The performances leave nothing to be desired from every part of the emotional spectrum. If Leonardo Dicaprio doesn’t win the Oscar for Best Actor this year, then I swear to all of my readers that I will no longer watch the prestigious ceremony for as long as I’m alive. This man sacrifices life and limb quite literally with his turn as the legendary explorer Hugh Glass, and it really defined the meer definition of human spirit. Dicaprio is beaten and bloodied during several scenes that really push the envelope for an actor’s job. I have been a huge fan of Leo for over two decades, but this role is by far his best performance to date. What is even more remarkable about his depth is that he does so much with a stare. Glass doesn’t have many talking lines in the film, and what lines hedoes have focuses on his thirst for blood at the hands of his coward adversary. Leo communicates his feelings to the audience by a simple stare or daze that encaptures the misery that this man is experiencing. My favorite actor Tom Hardy also lost himself as the film’s central antagonist, while playing opposite of Leo for the second time in his career. The most dangerous thing about Hardy’s Fitzgerald is that we don’t see a lot of what’s running behind the engine, and that makes for the scariest of vilains. Hardy is a master of voices and disguises, so much so that I nearly forgot a couple of times that he was the man portraying this deep south accent when the camera wasn’t focused on him. I also greatly enjoyed the chops of up-and-coming Domhnall Gleeson as the man in charge. When Gleeson learns the truth, the fire inside of him isn’t quite as vicious as that of Glass, but it burns for a completely different reason. He is a noble leader, and doesn’t give up on his men until the very end.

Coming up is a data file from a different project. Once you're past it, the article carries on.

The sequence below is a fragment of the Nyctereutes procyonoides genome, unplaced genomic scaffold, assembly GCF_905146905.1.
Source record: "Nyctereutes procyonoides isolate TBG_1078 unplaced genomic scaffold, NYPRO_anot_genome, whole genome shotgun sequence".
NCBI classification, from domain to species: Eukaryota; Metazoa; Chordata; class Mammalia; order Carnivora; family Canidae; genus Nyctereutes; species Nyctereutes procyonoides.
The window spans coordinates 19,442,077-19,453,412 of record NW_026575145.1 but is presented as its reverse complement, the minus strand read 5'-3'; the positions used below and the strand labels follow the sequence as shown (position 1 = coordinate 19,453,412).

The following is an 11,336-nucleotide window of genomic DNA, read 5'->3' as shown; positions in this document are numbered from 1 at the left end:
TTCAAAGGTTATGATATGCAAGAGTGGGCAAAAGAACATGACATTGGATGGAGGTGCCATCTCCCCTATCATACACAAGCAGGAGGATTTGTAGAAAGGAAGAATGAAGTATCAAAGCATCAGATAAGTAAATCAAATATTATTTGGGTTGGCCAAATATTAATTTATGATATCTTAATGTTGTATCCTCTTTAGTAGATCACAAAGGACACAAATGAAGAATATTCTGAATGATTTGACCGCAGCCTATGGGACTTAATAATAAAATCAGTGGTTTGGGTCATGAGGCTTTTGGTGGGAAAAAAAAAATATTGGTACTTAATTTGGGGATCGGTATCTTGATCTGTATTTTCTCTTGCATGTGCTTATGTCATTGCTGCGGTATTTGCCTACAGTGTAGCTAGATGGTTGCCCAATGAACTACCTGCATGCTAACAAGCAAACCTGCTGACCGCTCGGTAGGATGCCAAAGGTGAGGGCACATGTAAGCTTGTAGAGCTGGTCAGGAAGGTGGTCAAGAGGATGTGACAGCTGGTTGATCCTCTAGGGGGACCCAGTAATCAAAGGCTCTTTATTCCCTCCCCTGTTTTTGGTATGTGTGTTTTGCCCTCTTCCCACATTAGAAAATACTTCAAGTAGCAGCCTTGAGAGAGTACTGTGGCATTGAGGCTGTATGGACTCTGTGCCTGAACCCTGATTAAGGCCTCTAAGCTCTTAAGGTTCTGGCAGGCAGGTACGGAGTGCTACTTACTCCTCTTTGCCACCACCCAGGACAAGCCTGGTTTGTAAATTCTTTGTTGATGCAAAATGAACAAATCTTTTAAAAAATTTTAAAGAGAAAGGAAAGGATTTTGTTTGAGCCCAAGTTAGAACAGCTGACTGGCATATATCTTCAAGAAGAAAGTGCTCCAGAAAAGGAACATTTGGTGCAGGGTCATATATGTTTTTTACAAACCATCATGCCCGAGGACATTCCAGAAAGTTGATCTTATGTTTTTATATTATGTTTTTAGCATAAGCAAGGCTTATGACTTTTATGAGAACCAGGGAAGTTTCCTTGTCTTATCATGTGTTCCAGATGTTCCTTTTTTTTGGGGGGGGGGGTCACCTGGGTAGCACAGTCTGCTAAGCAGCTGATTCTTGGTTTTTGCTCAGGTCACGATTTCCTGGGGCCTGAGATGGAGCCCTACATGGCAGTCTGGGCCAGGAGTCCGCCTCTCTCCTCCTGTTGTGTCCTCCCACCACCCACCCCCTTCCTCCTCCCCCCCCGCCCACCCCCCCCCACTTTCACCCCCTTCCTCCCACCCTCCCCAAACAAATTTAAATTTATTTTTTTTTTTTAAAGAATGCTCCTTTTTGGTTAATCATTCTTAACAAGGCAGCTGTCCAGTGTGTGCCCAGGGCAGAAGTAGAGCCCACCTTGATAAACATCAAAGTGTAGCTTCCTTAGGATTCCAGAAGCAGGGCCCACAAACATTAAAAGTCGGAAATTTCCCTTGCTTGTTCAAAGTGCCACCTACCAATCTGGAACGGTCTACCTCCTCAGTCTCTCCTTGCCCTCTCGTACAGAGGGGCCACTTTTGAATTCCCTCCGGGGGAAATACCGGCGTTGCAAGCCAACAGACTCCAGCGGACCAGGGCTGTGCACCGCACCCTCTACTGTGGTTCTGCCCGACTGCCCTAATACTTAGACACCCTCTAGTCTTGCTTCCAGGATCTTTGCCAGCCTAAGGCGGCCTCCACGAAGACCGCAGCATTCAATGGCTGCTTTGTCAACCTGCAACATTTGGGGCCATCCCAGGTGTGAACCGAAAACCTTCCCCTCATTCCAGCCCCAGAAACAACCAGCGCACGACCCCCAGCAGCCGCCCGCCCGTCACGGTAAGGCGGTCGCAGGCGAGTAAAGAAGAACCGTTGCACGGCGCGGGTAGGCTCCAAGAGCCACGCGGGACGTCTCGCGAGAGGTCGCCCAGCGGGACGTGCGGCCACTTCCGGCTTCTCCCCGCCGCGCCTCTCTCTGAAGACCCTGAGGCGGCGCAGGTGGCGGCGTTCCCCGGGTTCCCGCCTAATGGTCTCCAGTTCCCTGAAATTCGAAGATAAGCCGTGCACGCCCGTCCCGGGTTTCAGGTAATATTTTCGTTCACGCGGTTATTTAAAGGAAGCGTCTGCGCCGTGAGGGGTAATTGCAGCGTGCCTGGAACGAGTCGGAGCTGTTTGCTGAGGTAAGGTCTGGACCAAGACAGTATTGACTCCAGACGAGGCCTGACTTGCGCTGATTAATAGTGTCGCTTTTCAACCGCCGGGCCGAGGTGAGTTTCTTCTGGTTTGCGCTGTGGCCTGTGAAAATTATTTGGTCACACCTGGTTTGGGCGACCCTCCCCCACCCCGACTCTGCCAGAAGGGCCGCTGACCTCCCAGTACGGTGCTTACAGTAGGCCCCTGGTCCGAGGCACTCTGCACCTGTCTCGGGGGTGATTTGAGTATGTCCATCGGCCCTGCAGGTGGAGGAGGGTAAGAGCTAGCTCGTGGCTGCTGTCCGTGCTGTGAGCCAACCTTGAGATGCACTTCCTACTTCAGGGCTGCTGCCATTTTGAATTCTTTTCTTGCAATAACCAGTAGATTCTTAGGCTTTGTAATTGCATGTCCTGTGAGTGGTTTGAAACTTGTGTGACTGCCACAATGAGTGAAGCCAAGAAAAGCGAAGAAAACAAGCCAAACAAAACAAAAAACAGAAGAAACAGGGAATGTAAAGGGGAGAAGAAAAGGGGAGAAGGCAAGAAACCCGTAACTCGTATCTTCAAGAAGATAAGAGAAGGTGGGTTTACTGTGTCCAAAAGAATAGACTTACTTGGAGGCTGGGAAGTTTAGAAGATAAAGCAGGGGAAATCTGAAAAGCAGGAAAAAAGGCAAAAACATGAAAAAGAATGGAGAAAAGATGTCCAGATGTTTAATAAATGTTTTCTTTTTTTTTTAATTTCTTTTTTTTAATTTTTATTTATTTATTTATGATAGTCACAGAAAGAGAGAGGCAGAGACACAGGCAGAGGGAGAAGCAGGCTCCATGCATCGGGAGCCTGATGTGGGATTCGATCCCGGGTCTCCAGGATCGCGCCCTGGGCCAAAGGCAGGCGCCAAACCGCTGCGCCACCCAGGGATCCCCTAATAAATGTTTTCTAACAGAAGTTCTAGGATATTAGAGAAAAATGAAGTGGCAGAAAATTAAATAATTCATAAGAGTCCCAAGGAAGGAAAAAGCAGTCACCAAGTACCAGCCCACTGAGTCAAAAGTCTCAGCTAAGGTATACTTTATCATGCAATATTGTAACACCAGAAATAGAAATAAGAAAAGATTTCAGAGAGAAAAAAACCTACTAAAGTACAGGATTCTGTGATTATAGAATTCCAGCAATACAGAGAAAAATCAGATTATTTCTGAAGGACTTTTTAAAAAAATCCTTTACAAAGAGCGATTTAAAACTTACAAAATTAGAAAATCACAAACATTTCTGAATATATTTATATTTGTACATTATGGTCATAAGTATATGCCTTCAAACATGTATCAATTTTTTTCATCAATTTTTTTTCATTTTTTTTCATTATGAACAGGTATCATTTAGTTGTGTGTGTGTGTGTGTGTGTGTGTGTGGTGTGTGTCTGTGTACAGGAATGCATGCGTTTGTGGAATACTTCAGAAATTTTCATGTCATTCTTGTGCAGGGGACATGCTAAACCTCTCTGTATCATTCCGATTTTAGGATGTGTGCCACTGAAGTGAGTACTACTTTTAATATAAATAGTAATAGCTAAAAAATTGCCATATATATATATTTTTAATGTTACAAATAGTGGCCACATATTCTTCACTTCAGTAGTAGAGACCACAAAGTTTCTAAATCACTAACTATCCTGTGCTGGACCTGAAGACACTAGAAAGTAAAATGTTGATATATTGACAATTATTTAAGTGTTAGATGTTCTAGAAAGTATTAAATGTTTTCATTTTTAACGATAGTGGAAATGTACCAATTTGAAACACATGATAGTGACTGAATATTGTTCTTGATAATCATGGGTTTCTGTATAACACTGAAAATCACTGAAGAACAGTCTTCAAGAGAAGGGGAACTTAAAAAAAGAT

The story itself centers a lot around rebirth, so it’s no surprise that Inarritu focuses a lot of his time on spiritual visions through the eyes of Glass. There are attempts to always keep the audience guessing with surreal imagery and symbolism, and it doesn’t always come across as informative to the audience. It is a little pretentious and even repetitive during the second act, but it never left me bored or seeking more from the movie’s over-physical stance. The film clocks in at just over two and a half hours, but manages to keep the attention of it’s audience by the violently fast-paced storm of action going on around us.